Nanostructured multiferroic materials for efficient energy consumption in electronic devicesIn memory devices, an electric current is passed through a coil in order to generate a magnetic field that reverses the orientation of magnetization in a storage bit. This process produces energy waste in the form of heat due to ohmic resistance. Due to the ever growing number of large data centres worldwide, such an inefficient form of power consumption by hardware facilities (and the accompanying energetic expenditure by cooling systems) is aggravating on the world scale the problem of energy sustainability. In multiferroics, however, it is possible to induce the unusual response of reversing the magnetization and electrical polarisation by using small electric fields. Exploitation of such a magnetoelectric coupling in electronic devices will make it possible to store information with minimal power consumption and energy waste. By working at the frontier of complex nanostructured materials, we will design novel multiferroic nanomaterials with enhanced magnetoelectric properties
Principal investigatorClaudio Cazorla firstname.lastname@example.org
Area of scienceEnergy and Resources
The overarching objective of this project is to investigate a number of promising strategies for the enhancement of the magnetoelectric features found in BiFeO3 and other emergent multiferroic materials (e.g., BiCoO3-BiFeO3 solid solutions, and SrCoO3) by using state-of-the-art first-principles methods based on density functional theory.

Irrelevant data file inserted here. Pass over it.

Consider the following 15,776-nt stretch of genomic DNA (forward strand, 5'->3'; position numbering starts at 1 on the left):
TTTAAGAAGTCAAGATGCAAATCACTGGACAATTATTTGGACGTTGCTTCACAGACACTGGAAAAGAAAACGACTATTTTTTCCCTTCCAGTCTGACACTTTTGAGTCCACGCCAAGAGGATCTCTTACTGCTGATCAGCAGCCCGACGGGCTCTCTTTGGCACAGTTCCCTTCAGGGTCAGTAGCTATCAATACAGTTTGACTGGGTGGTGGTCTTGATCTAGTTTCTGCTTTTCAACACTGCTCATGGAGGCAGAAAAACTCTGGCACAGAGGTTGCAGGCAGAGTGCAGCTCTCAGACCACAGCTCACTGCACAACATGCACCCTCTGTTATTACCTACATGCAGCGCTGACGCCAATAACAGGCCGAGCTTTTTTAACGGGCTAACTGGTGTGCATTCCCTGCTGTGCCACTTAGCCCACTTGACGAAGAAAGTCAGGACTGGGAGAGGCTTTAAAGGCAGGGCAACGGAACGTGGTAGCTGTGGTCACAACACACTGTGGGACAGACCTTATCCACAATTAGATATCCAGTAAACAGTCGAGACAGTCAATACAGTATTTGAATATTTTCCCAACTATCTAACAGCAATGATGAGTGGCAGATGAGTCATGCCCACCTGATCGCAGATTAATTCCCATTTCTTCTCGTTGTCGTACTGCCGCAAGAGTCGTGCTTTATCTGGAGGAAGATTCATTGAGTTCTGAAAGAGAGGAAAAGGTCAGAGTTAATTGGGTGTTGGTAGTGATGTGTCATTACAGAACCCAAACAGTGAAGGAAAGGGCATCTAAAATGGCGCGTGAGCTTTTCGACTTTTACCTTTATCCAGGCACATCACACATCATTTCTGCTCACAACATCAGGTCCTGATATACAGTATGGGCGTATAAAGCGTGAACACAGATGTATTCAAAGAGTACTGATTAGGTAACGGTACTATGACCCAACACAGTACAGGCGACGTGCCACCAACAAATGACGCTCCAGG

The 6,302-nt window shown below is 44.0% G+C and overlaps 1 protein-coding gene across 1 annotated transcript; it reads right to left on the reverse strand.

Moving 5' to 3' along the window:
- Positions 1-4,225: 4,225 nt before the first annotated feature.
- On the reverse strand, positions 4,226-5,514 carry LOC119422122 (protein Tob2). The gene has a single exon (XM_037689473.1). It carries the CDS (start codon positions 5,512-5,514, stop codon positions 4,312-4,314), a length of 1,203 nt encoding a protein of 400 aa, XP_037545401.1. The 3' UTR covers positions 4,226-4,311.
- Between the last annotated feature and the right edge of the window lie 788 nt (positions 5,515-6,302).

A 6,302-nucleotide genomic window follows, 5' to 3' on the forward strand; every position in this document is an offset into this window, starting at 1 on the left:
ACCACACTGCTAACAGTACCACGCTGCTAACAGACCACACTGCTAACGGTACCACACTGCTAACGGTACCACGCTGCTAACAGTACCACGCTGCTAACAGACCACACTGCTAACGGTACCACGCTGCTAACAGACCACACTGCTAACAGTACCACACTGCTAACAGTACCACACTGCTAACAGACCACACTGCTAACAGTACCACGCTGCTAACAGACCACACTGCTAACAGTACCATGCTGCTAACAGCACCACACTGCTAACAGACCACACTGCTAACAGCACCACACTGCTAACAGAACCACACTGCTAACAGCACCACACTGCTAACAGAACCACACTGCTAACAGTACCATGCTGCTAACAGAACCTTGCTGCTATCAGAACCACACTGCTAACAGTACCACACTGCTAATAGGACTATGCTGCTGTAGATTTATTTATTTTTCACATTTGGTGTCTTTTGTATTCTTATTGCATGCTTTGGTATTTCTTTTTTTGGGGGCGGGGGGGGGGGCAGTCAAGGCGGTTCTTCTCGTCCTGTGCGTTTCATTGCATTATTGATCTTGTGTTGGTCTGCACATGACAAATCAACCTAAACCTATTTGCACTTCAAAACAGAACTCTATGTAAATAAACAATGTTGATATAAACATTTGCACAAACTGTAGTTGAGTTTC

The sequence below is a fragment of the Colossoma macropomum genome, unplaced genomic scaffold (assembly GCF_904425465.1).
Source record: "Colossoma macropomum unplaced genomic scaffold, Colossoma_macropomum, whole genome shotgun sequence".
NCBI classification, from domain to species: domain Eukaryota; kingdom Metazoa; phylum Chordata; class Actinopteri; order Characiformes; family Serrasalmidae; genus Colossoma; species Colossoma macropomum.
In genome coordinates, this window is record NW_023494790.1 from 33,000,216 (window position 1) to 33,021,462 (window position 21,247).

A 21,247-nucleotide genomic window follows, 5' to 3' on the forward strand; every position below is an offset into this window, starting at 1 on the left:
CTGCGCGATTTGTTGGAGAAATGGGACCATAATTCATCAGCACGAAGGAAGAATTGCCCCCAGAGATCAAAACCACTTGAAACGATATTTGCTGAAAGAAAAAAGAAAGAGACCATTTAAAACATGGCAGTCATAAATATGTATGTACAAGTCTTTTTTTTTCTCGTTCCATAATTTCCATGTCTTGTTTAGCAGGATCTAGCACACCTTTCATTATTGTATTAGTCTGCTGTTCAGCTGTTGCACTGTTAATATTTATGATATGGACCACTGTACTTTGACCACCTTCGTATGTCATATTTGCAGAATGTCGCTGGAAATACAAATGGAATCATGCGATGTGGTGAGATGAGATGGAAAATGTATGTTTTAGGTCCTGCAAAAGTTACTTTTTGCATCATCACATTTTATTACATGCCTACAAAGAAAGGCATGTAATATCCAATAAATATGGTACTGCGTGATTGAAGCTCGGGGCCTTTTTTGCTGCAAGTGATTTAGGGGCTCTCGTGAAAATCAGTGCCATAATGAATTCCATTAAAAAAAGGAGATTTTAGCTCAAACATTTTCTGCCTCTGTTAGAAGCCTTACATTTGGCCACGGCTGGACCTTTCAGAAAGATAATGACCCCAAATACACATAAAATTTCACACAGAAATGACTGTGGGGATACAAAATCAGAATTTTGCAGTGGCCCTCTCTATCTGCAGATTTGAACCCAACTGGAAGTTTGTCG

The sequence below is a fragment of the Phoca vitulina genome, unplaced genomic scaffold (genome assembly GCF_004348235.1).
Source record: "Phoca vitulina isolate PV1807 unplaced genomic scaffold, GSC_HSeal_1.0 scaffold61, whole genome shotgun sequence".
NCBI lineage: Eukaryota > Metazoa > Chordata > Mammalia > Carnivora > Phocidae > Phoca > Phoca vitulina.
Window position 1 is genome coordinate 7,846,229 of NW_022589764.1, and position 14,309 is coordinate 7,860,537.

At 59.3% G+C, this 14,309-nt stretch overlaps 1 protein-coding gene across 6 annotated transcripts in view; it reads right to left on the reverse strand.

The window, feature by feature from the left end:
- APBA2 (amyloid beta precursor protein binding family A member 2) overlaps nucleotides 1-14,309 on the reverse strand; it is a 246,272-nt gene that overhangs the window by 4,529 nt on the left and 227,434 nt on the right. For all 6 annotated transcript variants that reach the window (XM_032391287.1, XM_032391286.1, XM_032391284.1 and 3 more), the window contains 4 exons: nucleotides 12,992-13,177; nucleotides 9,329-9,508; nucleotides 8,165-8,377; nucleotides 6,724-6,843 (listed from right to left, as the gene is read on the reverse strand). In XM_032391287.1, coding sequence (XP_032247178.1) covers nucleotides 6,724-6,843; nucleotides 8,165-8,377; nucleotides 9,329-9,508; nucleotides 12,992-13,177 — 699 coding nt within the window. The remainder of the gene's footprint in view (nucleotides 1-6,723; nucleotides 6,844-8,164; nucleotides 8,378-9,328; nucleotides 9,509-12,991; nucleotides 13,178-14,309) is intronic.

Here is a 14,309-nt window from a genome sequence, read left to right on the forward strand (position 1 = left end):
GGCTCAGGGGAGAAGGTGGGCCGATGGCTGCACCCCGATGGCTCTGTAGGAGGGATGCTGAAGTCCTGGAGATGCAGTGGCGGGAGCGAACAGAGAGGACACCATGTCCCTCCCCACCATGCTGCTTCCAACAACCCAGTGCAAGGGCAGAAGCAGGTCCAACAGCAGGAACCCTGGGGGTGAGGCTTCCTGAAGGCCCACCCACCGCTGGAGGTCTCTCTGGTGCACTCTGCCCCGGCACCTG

The solution to this challenging problem consists in exploring the physical behaviour of several multiferroic (e.g., BiCoO3-BiFeO3 solid solutions, and SrCoO3) and other similar compounds under the application of thermodynamic, mechanical and electrical potential bias. In particular, density functional theory methods can be employed to estimate the structural, vibrational and phase competition properties of such materials under external fields and different thermodynamic conditions.
Thanks to the Pawsey Centre’s resources, it has been possible to perform highly accurate and at the same time computationally very intensive geometry optimizations and lattice phonons calculations for a number of magnetic and ferroelectric oxide perovskites considering different phases. The phonon calculations have allowed to assess the phase competition between different compounds polymorphs under realistic non-zero temperature conditions